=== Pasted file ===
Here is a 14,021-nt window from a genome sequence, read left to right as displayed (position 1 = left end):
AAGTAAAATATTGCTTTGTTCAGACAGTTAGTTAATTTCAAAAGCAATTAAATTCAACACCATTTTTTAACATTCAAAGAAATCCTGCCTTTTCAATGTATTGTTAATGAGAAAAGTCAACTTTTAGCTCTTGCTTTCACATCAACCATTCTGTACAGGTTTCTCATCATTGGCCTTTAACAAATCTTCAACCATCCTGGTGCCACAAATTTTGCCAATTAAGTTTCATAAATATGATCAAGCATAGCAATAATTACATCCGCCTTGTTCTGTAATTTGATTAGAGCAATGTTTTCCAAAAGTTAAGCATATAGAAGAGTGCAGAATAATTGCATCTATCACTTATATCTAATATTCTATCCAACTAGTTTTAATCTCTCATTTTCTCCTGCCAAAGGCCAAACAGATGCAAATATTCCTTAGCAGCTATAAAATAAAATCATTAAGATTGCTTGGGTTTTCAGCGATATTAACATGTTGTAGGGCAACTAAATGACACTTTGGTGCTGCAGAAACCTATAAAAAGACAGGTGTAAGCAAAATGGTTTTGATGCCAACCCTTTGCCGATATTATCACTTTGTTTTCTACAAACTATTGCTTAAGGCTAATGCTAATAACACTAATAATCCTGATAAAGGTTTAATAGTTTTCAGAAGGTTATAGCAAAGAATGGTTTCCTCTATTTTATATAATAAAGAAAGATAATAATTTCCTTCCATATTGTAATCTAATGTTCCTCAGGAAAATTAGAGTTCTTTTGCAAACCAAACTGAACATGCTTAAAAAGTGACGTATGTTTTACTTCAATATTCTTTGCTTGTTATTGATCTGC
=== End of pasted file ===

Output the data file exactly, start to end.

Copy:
Here is a 14,021-nt window from a genome sequence, read left to right as displayed (position 1 = left end):
AAGTAAAATATTGCTTTGTTCAGACAGTTAGTTAATTTCAAAAGCAATTAAATTCAACACCATTTTTTAACATTCAAAGAAATCCTGCCTTTTCAATGTATTGTTAATGAGAAAAGTCAACTTTTAGCTCTTGCTTTCACATCAACCATTCTGTACAGGTTTCTCATCATTGGCCTTTAACAAATCTTCAACCATCCTGGTGCCACAAATTTTGCCAATTAAGTTTCATAAATATGATCAAGCATAGCAATAATTACATCCGCCTTGTTCTGTAATTTGATTAGAGCAATGTTTTCCAAAAGTTAAGCATATAGAAGAGTGCAGAATAATTGCATCTATCACTTATATCTAATATTCTATCCAACTAGTTTTAATCTCTCATTTTCTCCTGCCAAAGGCCAAACAGATGCAAATATTCCTTAGCAGCTATAAAATAAAATCATTAAGATTGCTTGGGTTTTCAGCGATATTAACATGTTGTAGGGCAACTAAATGACACTTTGGTGCTGCAGAAACCTATAAAAAGACAGGTGTAAGCAAAATGGTTTTGATGCCAACCCTTTGCCGATATTATCACTTTGTTTTCTACAAACTATTGCTTAAGGCTAATGCTAATAACACTAATAATCCTGATAAAGGTTTAATAGTTTTCAGAAGGTTATAGCAAAGAATGGTTTCCTCTATTTTATATAATAAAGAAAGATAATAATTTCCTTCCATATTGTAATCTAATGTTCCTCAGGAAAATTAGAGTTCTTTTGCAAACCAAACTGAACATGCTTAAAAAGTGACGTATGTTTTACTTCAATATTCTTTGCTTGTTATTGATCTGC